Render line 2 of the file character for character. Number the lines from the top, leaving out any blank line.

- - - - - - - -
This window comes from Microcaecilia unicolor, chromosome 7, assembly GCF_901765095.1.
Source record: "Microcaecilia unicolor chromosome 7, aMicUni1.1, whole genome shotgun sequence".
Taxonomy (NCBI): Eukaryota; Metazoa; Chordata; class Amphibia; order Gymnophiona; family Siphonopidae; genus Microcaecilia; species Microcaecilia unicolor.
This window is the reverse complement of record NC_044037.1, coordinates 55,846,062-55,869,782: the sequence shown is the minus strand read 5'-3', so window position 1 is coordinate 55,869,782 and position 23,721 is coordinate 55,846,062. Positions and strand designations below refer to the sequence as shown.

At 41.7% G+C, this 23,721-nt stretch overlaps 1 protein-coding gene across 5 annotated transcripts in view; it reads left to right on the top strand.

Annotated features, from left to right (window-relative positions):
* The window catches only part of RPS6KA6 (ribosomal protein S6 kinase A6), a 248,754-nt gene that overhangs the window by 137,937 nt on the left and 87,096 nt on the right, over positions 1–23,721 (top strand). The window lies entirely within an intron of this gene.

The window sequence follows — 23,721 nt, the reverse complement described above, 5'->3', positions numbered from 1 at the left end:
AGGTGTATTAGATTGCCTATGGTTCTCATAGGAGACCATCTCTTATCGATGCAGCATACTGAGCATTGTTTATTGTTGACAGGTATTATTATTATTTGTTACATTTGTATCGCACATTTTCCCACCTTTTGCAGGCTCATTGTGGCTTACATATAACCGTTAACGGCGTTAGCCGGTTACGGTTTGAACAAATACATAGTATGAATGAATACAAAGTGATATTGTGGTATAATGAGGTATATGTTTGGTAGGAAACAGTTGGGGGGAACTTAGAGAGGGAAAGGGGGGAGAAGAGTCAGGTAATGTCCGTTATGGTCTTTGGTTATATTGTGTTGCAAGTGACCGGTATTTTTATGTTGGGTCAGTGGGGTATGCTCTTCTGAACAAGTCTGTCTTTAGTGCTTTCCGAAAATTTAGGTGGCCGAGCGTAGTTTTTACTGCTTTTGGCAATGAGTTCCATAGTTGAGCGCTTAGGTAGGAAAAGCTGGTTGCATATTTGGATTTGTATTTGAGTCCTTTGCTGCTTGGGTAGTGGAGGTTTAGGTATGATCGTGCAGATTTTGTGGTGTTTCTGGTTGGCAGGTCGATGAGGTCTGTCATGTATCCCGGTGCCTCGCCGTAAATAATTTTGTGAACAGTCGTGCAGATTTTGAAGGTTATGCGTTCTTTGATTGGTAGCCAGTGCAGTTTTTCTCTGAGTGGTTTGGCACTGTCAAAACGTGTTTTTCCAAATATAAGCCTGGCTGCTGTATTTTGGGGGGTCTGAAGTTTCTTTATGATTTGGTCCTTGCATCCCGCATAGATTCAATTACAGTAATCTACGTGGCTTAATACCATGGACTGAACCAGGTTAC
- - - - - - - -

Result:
Source record: "Microcaecilia unicolor chromosome 7, aMicUni1.1, whole genome shotgun sequence".